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Tuesday, March 30, 2021

U.S. 'horrified' by Myanmar violence, Blinken says after bloodiest day since military coup

nbc News
By Yuliya Talmazan
March 28, 2021, 


The courageous people of Burma reject the military’s reign of terror,” Blinken said after the worst day of violence in Myanmar since last month's coup..

 

The United States is “horrified” by the bloodshed in Myanmar, Secretary of State Antony Blinken said Saturday, after the country’s bloodiest day of protests since last month’s military coup.

The violent crackdown on demonstrators by Myanmar’s security forces showed that the junta will “sacrifice the lives of the people to serve the few,” Blinken said in a tweet.


“The courageous people of Burma reject the military’s reign of terror,” he added, using the name the country was known as until it was changed by its then-military rulers in 1989.

His condemnation came after dozens of people were killed during military crackdown Saturday in the deadliest bloodletting since the military took control of the country on Feb. 1, ousting the elected government of Aung San Suu Kyi.

"It's terrible. It's absolutely outrageous," said President Joe Biden on Sunday on his way back from Delaware to the White House. "And based on reporting I've gotten, an awful lot of people have been killed totally unnecessarily."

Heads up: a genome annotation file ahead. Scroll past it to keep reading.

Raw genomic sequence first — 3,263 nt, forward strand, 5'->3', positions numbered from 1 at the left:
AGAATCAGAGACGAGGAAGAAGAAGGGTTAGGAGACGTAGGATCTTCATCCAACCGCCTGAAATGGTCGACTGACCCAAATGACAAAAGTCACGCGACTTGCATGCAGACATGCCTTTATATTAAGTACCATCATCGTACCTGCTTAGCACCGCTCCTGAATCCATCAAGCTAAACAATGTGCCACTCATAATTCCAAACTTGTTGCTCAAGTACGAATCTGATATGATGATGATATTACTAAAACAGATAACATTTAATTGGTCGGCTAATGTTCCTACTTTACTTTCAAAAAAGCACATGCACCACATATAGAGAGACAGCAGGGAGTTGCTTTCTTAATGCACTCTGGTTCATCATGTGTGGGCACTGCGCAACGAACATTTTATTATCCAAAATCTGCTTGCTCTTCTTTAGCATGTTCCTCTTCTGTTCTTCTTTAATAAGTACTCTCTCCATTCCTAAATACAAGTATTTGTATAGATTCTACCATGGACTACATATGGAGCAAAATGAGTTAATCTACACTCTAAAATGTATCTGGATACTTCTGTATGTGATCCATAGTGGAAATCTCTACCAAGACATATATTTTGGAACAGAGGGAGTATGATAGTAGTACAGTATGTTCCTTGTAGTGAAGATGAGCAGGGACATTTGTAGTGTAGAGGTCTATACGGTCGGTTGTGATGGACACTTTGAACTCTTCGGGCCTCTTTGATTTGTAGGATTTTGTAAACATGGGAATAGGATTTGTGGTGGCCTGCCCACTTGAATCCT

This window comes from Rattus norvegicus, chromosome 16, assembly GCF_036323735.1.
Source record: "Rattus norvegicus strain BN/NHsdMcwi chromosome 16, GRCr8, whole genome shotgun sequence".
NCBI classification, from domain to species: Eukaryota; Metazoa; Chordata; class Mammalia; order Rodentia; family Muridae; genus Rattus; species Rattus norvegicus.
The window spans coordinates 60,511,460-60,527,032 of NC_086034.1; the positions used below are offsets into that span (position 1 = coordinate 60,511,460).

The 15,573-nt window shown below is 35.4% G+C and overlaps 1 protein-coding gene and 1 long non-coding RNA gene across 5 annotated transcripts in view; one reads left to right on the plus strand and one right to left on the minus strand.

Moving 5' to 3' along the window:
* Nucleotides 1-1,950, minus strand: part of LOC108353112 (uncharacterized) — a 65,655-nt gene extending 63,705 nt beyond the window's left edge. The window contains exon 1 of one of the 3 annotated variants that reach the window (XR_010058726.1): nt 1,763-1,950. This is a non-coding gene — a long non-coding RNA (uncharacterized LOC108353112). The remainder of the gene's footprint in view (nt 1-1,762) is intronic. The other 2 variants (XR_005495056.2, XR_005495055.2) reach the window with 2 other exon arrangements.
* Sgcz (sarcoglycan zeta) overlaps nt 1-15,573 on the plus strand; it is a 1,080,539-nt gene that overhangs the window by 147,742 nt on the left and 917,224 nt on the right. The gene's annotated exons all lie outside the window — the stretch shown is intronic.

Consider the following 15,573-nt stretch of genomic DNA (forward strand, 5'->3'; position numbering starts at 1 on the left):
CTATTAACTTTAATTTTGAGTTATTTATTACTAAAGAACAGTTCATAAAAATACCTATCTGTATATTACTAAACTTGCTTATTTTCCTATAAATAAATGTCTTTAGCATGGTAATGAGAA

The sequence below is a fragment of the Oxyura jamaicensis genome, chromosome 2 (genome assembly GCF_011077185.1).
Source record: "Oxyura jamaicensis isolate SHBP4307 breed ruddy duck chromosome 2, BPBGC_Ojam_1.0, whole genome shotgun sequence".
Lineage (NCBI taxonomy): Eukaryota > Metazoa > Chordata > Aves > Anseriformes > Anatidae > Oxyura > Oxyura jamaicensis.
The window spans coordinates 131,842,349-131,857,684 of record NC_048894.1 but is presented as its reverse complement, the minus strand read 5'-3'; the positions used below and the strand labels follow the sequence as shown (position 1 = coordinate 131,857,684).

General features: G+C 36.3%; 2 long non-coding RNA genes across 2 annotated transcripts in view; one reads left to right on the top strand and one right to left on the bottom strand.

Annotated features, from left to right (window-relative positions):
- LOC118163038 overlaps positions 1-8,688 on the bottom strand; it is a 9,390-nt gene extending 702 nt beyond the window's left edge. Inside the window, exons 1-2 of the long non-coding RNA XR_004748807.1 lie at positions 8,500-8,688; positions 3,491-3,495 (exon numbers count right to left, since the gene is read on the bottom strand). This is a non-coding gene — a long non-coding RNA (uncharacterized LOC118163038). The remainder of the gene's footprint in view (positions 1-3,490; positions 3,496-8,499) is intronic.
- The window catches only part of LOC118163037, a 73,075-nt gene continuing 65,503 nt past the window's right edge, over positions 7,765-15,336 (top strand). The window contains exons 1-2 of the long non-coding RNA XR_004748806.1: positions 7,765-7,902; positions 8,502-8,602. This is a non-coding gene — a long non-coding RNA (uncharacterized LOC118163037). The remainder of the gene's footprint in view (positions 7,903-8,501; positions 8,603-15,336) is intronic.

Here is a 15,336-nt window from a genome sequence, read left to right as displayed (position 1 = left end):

The online news site Myanmar Now reported late Saturday that the death toll had reached at least 114, including a 13-year-old girl. Independent monitoring group, Assistance Association for Political Prisoners, put Saturday's death toll at 90, adding that 423 people have been killed since the coup began.

NBC News could not independently verify these numbers.

Despite the violence, protesters returned to the streets Sunday to press their demands for a return to democracy in Yangon and Mandalay, the country's two biggest cities, and across the country. Some of the demonstrations were again met with police force as funerals for those slain on Saturday were held across the country.
Medics attend to a protester who was shot and injured when security forces opened fire on Saturday in Yangon, Myanmar.Getty Images / Getty Images


In a strongly-worded statement Saturday, U.S. Ambassador to Myanmar, Thomas Vajda, also blamed the country’s security forces for “murdering unarmed civilians, including children, the very people they swore to protect.”

“These are not the actions of a professional military or police force,” Vajda said. “Myanmar’s people have spoken clearly: they do not want to live under military rule.”

The U.S. Embassy said in a tweet that shots were fired Saturday at its cultural center in Yangon, though no one was injured.

A joint statement from the defense chiefs of 12 countries, including the U.S., Germany, the U.K. and Japan among others, also condemned the violence. “We urge the Myanmar Armed Forces to cease violence and work to restore respect and credibility with the people of Myanmar that it has lost through its actions," their statement said.

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